Brian: Honestly, I was a bit nervous. I hadn’t ridden on a surface other than tarmac since I was a kid. We don’t have a ton of gravel in Baltimore, mostly some single track that mountain bikers use so I was nervous that I’d be overmatched. After 14 miles of trails and some road I had had so much fun. I was laughing during the ride as I tried to keep it rubber side down on a few sections. I fell over twice and was actually laughing while riding through areas I never thought I’d explore on a bike. I think that’s what I’m really excited about owning a VAAST bike because it brings in this new environment and this new skillset that I haven’t really had to use while road cycling.
VAAST: Describe your process behind training/riding. Are you preparing for races or big events, riding for fitness, just spinning around town? What inspires you to ride?
Brian: Over the last 2-3 years I’ve built a routine of riding everyday either outside or on Zwift. I’ve been averaging around 7-9k a year so it’s really a daily part of my life now. I’ve never ridden with a training plan in place. I just really enjoy getting on the bike every day and training seems so formal and regimented. I try to listen to my body and take an easy day here or there as it feels necessary. I had planned on doing my first race last year, but you know Covid, so as things opened up in Maryland this spring I completed my first TT, and since there aren’t any road races yet here, I figured I try out gravel racing. I think the main two reasons that push me to get on a bike every day is staying in shape and getting to enjoy time with the new friends I’ve developed over the last decade.
VAAST: What is one common myth about cycling that you hear from non-cycling friends that makes you laugh?
Brian: I’d say the biggest myth I hear from non-cycling friends is that cycling is boring. I kinda get it, but I think once you’ve ridden and start to understand what’s going on you quickly understand that it’s not boring at all.
VAAST: Are there any family, friends or riding partners that deserve a huge callout?
Brian: First and foremost, my wife. When I was 29 I weighed about 165lbs. I had played college soccer, but over the previous 7-8 years the pounds had started to add up. So, I started going to a local gym and took a spin class. One of the instructors really designed his classes around actual cycling rather than all the standing up and down constantly. So, after a few classes I decided to get a road bike when I turned 30. After 10 years I’m down to 135, and I’m riding more than ever. My wife has always supported this hobby now obsession, and I’m so appreciative to her for that. It’s not easy on the family to actually increase the amount of time you spend on a bike from the first year your child is born to six years later, but we’ve made it work.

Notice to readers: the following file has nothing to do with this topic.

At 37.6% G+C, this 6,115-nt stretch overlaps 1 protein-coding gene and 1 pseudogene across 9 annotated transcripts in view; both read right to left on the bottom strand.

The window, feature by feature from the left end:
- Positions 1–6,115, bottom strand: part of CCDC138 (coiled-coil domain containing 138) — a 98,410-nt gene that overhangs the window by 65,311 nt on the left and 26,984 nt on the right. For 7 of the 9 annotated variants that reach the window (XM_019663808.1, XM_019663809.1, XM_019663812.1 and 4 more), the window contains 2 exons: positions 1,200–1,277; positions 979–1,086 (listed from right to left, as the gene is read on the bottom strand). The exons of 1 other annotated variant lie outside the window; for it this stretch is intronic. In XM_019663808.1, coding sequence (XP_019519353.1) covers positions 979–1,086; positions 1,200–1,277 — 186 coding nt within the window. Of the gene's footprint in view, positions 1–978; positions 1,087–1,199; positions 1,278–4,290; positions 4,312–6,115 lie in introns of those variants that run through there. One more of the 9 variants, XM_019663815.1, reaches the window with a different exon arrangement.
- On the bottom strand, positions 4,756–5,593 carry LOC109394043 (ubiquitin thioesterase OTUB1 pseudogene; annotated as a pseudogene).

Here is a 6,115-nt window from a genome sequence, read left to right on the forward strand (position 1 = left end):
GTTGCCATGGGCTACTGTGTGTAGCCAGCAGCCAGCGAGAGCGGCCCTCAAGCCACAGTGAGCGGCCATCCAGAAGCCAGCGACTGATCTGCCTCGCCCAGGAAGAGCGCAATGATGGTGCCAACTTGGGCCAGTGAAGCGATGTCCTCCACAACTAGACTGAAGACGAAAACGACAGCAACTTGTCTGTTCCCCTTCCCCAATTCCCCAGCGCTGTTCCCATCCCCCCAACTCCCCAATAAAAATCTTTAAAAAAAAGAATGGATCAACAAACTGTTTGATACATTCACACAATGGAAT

VAAST: On a scale of 1-10 how nervous does the thought of a flat tire in the middle of nowhere make you?
Brian: Not really that nervous. 3 maybe.
VAAST: What do you wish you had known when you bought your first higher end bike?
Brian: God, higher end is such a hard thing to define. I’ve had 3 road bikes over the last 10 years. I started with an Orbea Terra 8sp, and used that for the first four years. Then I upgraded to a Ridley Fenix and used that until this spring when I purchased a brand new Scott Addict RC 10, and upgraded the wheels to carbon. This thing is so much faster than the Ridley. I’d say the Ridley was the first nice bike I purchased, and my recommendation to anyone would be to really do your research and try to future proof the bike as much as possible. I was really lucky that the Ridley came with disc brakes and an 11sp ultegra groupset. It’s really hard for newer riders to know what to get so talk to a bunch of people, read online, and then make a purchase. It’s kind of the same story with the VAAST, as I did my research and looked at my budget (around $2500) I could either get a carbon bike with lower end groupset or an aluminum bike with a nice groupset. The VAAST checked the boxes for weight and groupset that other bikes couldn’t match.
VAAST: What would you change, if anything, about your experience with cycling? Why?
Brian: I wish I had started cycling earlier in life. I remember watching Miguel Indurain winning the last few of his Tours and Bjarne Riis winning then Lance in the late 90s. I always really enjoyed watching the Tour every summer, but riding a bike for exercise where I grew up, was something I had never seen. So I never gave it much thought. I think knowing someone who rode a bike for enjoyment and exercise would have pushed me to get involved earlier.
VAAST: How have you changed as a cyclist over the years? Are you getting more or less competitive? Upgrading equipment? Focusing on longer rides, harder training sessions, different terrain and different bikes or just fun cruises with local groups.
Brian: I don’t think I’ve really changed personality wise as a cyclist. I’ve definitely always been competitive, but I’ve been able to meet stronger and stronger riders as I’ve gotten better. I’m excited to jump into gravel now that I have the new bike. I think I will always love riding on the road, but it’s nice to have a bike where I can explore new places.
VAAST: Explain your perfect day on a bike or tell us about your proudest riding memory.
Brian: My perfect day on a bike would be a nice long 4-5 hour ride on lightly traveled roads with a group of friends. The route would have some longer climbs with some nice sweeping downhills. Maybe something like the Blueridge Pkwy near Ashville, NC.